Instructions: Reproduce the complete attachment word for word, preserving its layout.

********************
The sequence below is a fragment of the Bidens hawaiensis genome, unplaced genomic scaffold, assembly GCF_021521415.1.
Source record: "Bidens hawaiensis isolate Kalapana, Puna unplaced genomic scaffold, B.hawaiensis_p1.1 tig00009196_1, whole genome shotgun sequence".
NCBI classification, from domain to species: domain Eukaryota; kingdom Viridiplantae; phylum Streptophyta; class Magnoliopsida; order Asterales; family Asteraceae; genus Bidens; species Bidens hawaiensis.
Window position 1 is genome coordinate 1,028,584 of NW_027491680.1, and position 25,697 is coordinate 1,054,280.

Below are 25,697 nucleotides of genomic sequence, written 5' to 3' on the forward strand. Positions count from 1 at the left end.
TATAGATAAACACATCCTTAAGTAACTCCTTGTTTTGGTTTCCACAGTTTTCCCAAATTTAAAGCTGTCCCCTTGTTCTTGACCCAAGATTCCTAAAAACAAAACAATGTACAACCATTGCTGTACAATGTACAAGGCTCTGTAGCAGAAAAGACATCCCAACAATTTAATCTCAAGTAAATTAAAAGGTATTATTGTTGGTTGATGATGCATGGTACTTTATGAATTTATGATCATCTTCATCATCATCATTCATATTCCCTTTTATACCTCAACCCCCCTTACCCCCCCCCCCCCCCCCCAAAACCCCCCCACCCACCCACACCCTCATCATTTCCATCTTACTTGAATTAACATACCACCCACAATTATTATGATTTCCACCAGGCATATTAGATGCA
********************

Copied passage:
The sequence below is a fragment of the Bidens hawaiensis genome, unplaced genomic scaffold, assembly GCF_021521415.1.
Source record: "Bidens hawaiensis isolate Kalapana, Puna unplaced genomic scaffold, B.hawaiensis_p1.1 tig00009196_1, whole genome shotgun sequence".
NCBI classification, from domain to species: domain Eukaryota; kingdom Viridiplantae; phylum Streptophyta; class Magnoliopsida; order Asterales; family Asteraceae; genus Bidens; species Bidens hawaiensis.
Window position 1 is genome coordinate 1,028,584 of NW_027491680.1, and position 25,697 is coordinate 1,054,280.

Below are 25,697 nucleotides of genomic sequence, written 5' to 3' on the forward strand. Positions count from 1 at the left end.
TATAGATAAACACATCCTTAAGTAACTCCTTGTTTTGGTTTCCACAGTTTTCCCAAATTTAAAGCTGTCCCCTTGTTCTTGACCCAAGATTCCTAAAAACAAAACAATGTACAACCATTGCTGTACAATGTACAAGGCTCTGTAGCAGAAAAGACATCCCAACAATTTAATCTCAAGTAAATTAAAAGGTATTATTGTTGGTTGATGATGCATGGTACTTTATGAATTTATGATCATCTTCATCATCATCATTCATATTCCCTTTTATACCTCAACCCCCCTTACCCCCCCCCCCCCCCCCCAAAACCCCCCCACCCACCCACACCCTCATCATTTCCATCTTACTTGAATTAACATACCACCCACAATTATTATGATTTCCACCAGGCATATTAGATGCA